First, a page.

Commentary: Anthropometric Indicators as a Tool for Diagnosis of Obesity and Other Health Risk Factors: A Literature Review.
We read with great interest the recently published article « Anthropometric Indicators as a Tool for Diagnosis of Obesity and Other Health Risk Factors: A Literature Review » (Piqueras et al., 2021). We felicitate the Authors as this a comprehensive literature review of the tools currently available to assess or diagnose obesity and potential related health issues.Obesity is a chronic multifactorial disease and a global public health challenge, due to its high prevalence worldwide (World Health Organization, 2020) and the potential associated comorbidities, in particular in the presence of metabolically unhealthy obesity (MUO) (Samouda et al., 2019).Body mass index (BMI) has widely been used to assess body fat accumulation characterizing obesity (WHO, 2000). However, BMI does not distinguish between fat mass and fat free mass, and therefore constitutes a poor diagnosis tool of obesity (Garn et al., 1986) (Frankenfield et al., 2001) (Adab et al., 2018). Yet, in order to manage a disease, we need first to diagnose it. Obesity diagnosis requires to have available easy to use and accurate tools to measure total and regional body fat storage, in particular visceral adiposity, major risk factor of developing obesity related comorbidities (Nicklas et al., 2006;Van Gaal et al., 2006;Cereda et al., 2007;Anan et al., 2010;Fontes-Carvalho et al., 2014;Yu et al., 2015;Brown et al., 2016;Han et al., 2017;Dan Lantsman et al., 2018a;Kuritzkes et al., 2018a;Magro et al., 2018;Tian et al., 2018).
Dual-Energy-X-ray-Absorptiometry (DEXA) is the reference method for body composition assessment, providing a gold standard measurement of fat mass at both total and regional levels. Computed tomography scan (CT-scan) provide a reproducible and accurate measurement of visceral adipose tissue (VAT). Nevertheless, DEXA and CT-scan are considered as prohibitive techniques owing to the limited accessibility for the machines, the high cost of the imaging examination and the radiation exposure delivered by the multi-slice CT-scan protocols (Kvist et al., 1988;Jensen et al., 1993;Pritchard et al., 1993;Heymsfield et al., 1995). Piqueras et al. (2012) reported 17 indices or health indicators to assess obesity using non-invasive and low-cost anthropometric measurements, which constitute a good alternative to expensive and less accessible biomedical imaging.Regarding the anthropometric assessment of visceral adipose tissue, the authors stated that « The model proposed by Samouda et al. (2013) correlates Visceral Adipose Tissue Area with the waist circumference and proximal thigh circumferences, BMI, and age, for adult men and women » (Piqueras et al., 2021).
Independently of the general fat mass accumulation, VAT depot has been highlighted as a major risk factor for developing several metabolic, cardiovascular, autoimmune, neurodegenerative and oncological diseases, as well as an increased risk for early mortality (Van Gaal et al., 2006;Cereda et al., 2007;Fontes-Carvalho et al., 2014;Yu et al., 2015;Brown et al., 2017;Dan Lantsman et al., 2018b;Kuritzkes et al., 2018b;Magro et al., 2018). The Authors reported a significant relationship between the identified anthropometric tools assessing total and regional adiposity and several health issues, including glucose dysregulation, insulin resistance, metabolic syndrome, cardiometabolic dysregulation, type 2 diabetes, hypertension, cardiovascular diseases, cancer, as well as a higher risk of early cardiovascular and all-cause mortality (Piqueras et al., 2021).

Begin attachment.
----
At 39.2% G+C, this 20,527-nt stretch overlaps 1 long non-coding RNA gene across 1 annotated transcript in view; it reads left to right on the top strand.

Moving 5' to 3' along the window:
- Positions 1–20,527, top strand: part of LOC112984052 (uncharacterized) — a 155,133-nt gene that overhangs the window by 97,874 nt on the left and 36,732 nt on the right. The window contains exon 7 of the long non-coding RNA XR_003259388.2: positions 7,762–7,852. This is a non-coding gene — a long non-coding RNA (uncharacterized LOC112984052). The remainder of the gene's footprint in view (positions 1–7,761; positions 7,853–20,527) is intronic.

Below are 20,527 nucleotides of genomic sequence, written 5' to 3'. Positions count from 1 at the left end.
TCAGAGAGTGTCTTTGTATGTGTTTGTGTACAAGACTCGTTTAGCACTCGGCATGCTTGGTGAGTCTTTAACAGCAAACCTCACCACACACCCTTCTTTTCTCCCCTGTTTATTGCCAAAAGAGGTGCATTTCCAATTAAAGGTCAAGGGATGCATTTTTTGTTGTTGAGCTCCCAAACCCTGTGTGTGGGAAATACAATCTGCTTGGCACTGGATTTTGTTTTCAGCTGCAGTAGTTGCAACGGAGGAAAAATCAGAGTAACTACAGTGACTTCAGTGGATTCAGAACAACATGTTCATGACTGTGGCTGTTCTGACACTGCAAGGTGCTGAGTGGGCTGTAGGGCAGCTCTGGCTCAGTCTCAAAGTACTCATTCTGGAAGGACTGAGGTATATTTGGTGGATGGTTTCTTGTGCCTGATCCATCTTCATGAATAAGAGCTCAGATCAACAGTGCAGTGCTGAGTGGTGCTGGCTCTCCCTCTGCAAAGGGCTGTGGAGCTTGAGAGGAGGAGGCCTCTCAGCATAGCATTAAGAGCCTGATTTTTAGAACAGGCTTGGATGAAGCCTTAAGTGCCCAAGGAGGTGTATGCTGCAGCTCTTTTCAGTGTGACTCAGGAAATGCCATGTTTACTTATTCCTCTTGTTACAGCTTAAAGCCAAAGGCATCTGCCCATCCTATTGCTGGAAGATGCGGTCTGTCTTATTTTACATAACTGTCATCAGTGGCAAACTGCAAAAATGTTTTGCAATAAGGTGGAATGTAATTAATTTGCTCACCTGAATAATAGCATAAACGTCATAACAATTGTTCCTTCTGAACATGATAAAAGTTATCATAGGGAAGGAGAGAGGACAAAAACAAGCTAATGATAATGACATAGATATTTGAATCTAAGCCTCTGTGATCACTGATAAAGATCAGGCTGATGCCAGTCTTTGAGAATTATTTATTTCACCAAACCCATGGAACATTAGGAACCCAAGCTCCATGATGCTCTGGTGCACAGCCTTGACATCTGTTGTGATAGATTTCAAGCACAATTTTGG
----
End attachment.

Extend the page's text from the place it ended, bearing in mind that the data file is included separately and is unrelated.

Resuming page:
Following these statements, we would like to clarify that our previous work related to the « Innovative anthropometric model to predict visceral adipose tissue without resort to CT-Scan or DXA » (Samouda et al., 2013) did not aim to simply correlate the visceral adipose tissue with the waist circumference (Waist C), proximal thigh circumference (Proximal Thigh C), body mass index (BMI) and age.In order to develop our tools, multiple linear regressions with an empirical selection of the variables were developed by no controlled stepwise regressions (Samouda et al., 2013). The anthropometric VAT model we developed assumed that if we subtract the most correlated anthropometric measurement with subcutaneous abdominal adipose tissue (SAAT) from the most correlated anthropometric measurement with total abdominal adipose tissue (TAAT) and VAT as assessed by CT-Scan, we obtain the most accurate prediction of VAT by anthropometry. In our tools, Proximal Thigh C was the most correlated (R Pearson) anthropometric measurement with SAAT as assessed by CT-Scan, respectively Waist C was the most correlated anthropometric measurement with TAAT and VAT (Samouda et al., 2013).These tools have been developed in 253 patients from south Europe, aged between 18 and 78 years (BMI: 16 to 53 kg/m 2 ): -"In Women: VAT = (2.15 × Waist C) -(3.63 × Proximal Thigh C) + (1.46 × Age) + (6.22 × BMI) -92.713 -In Men: VAT = (6 × Waist C) -(4.41 × proximal thigh C) + (1.19 × Age) -213.65" (Samouda et al., 2013).The Authors also stated that there was no specific cut-offs for VAT accumulation (Piqueras et al., 2021). Actually, the cut-off of 130 cm 2 of VAT has previously been defined by (Hunter et al., 1994) as associated with an increased risk of hypertension and dyslipidemia. The ability of our selected anthropometric tools for the diagnosis of a VAT excess ≥ 130 cm 2 was considerably high: sensitivity (97.7% in women, 100% in men), specificity (75% in men, 85.7% in women), positive predictive values (91.3% in women, 90.9% in men) and negative predictive values (96% in women, 100% in men) (Samouda et al., 2013).In addition, the VAT anthropometric tools we developed have been validated as being the most accurate predictors of cardiometabolic abnormalities, cancer and early mortality (cardiovascular, cancer and all causes), compared to BMI and Waist C, when biomedical imaging are not available. This validation was conducted in 10.624 participants of European descent to the National Health and Nutrition Examination Survey followed for 20 years (Brown et al., 2017;. Similar findings were observed in a population-based study in North Europe (Ruiz-Castell et al., 2021).Finally, we emphasize the potentialities offered by our innovative anthropometric method, which offer accurate and easy to use tools to predict VAT without resort to biomedical imaging.